Inside Beer - February 13th, 2020

Inside Beer (Feb 13th, 2020)

Using beer's wastewater / Heineken sees strong growth / Low-cal IPAs on the rise

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1. In Bozeman, Montana, the Water Reclamation Facility is using brewery waste very strategically. In a pilot program, the facility took waste from Triple Dog Brewing to feed the treatment plant's bacteria at just the right time in just the right dosage. The yeast, hops and sugar in brewery waste can throw off the microbes that wastewater treatment plants rely on to remove nitrogen and phosphorus if it's added at any old time. But, when added smartly, the bacteria in the wastewater love it. Without the use of the brewery waste, the facility would have to use a chemical called alum at the tune of $16,000 a year. This method is also saving the treatment plant from having to do an upgrade that would have cost it millions. While this treatment could work elsewhere, the cost of transporting brewery waste may keep other facilities from adopting it. -- NPR

2. In Washington County, Oregon, a mobile treatment system has been created to recycle small amounts of water specifically for brewing beer. The Pure Water Wagon uses the highest quality of recycled water in state regulations and subjects it to a treatment train of ultrafiltration. The county started using the system with home brewers but has moved on to craft breweries. At this year's Oregon Brewers Festival, it will provide the purified water for eight breweries while communicating the benefits of the system's use. -- WATER AND WASTES DIGEST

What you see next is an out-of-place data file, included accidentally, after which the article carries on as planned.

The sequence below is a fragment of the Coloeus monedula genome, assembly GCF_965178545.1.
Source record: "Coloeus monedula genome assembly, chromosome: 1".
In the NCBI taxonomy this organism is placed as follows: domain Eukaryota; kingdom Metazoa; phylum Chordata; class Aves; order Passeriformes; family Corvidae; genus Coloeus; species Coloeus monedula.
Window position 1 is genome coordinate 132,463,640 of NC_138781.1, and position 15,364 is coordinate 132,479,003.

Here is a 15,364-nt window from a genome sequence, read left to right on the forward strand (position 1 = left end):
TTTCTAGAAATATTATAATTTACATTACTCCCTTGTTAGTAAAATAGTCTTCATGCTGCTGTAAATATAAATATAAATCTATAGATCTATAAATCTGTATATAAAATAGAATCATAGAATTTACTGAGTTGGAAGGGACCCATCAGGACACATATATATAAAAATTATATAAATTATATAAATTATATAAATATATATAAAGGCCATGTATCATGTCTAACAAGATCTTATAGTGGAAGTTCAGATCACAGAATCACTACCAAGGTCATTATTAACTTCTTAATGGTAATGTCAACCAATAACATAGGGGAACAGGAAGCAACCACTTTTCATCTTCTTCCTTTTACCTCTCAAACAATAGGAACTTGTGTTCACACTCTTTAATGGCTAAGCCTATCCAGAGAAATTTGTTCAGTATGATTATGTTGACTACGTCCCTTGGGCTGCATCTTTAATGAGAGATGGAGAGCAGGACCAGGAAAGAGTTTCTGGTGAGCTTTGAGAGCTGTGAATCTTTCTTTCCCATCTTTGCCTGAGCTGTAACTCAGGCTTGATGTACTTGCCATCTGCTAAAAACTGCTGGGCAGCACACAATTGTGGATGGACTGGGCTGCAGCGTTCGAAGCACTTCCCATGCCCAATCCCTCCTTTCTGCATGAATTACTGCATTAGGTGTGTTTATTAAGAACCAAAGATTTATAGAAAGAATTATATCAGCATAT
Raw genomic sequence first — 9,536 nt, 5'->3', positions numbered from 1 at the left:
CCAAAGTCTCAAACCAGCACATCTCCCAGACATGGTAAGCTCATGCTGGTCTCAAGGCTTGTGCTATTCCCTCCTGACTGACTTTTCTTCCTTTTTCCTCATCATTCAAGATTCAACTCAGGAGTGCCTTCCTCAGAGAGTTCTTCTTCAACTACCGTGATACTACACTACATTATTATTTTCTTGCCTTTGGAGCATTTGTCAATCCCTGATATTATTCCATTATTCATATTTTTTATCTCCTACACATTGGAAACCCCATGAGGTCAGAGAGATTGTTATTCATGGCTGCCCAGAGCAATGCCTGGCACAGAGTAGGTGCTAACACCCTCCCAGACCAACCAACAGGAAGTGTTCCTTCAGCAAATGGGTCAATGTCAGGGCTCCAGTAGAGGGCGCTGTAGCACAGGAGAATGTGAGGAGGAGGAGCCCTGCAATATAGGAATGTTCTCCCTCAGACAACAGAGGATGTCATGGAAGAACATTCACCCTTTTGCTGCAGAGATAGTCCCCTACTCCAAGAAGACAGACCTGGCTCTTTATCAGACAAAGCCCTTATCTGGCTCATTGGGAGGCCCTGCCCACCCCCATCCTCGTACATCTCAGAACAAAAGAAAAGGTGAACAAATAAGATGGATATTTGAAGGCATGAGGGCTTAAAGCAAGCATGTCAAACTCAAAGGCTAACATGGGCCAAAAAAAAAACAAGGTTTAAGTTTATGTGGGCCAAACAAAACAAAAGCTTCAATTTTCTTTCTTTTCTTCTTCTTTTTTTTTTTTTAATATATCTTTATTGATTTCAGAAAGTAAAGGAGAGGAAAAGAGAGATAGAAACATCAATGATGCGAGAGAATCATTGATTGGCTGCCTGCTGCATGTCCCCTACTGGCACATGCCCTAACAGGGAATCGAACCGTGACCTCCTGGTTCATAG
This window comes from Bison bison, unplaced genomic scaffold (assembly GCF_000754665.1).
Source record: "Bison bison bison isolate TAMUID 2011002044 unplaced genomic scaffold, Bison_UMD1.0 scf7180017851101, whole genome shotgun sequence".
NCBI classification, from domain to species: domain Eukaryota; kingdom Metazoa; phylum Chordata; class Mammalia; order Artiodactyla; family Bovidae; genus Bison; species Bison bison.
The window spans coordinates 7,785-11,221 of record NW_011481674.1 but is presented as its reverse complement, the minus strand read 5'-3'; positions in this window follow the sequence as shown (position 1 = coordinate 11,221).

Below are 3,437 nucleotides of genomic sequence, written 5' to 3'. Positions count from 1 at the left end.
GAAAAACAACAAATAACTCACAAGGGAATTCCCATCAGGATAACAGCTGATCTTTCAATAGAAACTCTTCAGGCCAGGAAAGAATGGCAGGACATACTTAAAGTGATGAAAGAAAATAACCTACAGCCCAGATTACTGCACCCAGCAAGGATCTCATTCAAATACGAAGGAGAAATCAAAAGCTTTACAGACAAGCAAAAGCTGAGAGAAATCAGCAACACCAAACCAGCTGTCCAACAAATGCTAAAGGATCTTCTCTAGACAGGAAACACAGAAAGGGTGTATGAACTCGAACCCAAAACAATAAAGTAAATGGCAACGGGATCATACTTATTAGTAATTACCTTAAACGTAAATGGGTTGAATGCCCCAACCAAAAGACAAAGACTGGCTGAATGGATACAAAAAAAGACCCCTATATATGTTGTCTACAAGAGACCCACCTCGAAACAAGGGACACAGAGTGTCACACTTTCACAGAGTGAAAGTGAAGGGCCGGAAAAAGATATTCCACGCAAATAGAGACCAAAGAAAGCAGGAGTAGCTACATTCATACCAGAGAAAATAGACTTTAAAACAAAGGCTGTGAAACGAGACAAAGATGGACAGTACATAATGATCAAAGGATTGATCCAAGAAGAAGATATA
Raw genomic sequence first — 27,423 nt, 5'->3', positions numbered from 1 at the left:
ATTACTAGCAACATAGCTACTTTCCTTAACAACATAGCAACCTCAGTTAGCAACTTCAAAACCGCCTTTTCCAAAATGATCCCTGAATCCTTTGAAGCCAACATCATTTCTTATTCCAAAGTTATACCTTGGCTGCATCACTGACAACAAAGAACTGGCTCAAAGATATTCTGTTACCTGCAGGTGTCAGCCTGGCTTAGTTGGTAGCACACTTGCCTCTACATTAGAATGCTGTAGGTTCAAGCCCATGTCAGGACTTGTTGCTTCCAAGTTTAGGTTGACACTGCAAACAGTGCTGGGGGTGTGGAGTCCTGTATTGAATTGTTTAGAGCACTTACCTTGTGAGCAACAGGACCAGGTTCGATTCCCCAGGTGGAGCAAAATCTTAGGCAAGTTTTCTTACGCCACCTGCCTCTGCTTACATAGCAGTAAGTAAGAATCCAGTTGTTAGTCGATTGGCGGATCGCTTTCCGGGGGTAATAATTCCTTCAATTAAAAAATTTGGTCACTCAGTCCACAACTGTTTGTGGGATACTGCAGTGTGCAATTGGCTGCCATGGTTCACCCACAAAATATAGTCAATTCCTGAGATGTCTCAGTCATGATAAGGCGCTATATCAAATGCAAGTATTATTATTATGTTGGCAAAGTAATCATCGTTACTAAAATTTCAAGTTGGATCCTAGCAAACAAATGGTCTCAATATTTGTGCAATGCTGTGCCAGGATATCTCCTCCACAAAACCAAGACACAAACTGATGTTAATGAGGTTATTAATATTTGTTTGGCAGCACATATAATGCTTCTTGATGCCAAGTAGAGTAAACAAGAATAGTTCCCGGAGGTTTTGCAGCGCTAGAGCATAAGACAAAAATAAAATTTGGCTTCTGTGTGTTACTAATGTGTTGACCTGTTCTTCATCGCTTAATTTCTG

3. Sales of non-alcoholic beer are credited for Heineken's strong sales growth. The company posted an 8.3 percent volume growth for 2019, the best it's had in the past 10 years. The sales of Heineken's no- and low-alcohol drinks climbed 7.6 percent and now account for about 6 percent of the company's sales by volume. Non-alcoholic drinks alone, driven by Heinekin 0.0, climbed to double digits. Heinekin will soon have a leadership change, as chairman and chief executive Jean-Francois van Boxmeer will step down in June and Dolf van den Brink, president of Heineken's Asia-Pacific business, takes his place. -- SKY NEWS

4. AB InBev's recent purchase of the Canadian brewery Banded Peak Brewing in Calgary is causing problems for the region's craft beer industry. AB InBev owns Labatt Breweries, and Labatt announced last month it was acquiring Banded Peak. The brewery had been part of Barley Belt, a craft beer tourism website. Banded Peak owns the trademark for Barley Belt, which means that AB InBev now owns that trademark. The big brand won't relinquish the trademark unless Banded Peak is kept in the Barley Belt partnership. Several breweries associated with Barley Belt have pulled out of the project because Banded Peak is now not craft beer, and its ownership of the trademark and participation in the website "undermines the local, independent nature of the project." -- AMERICAN CRAFT BEER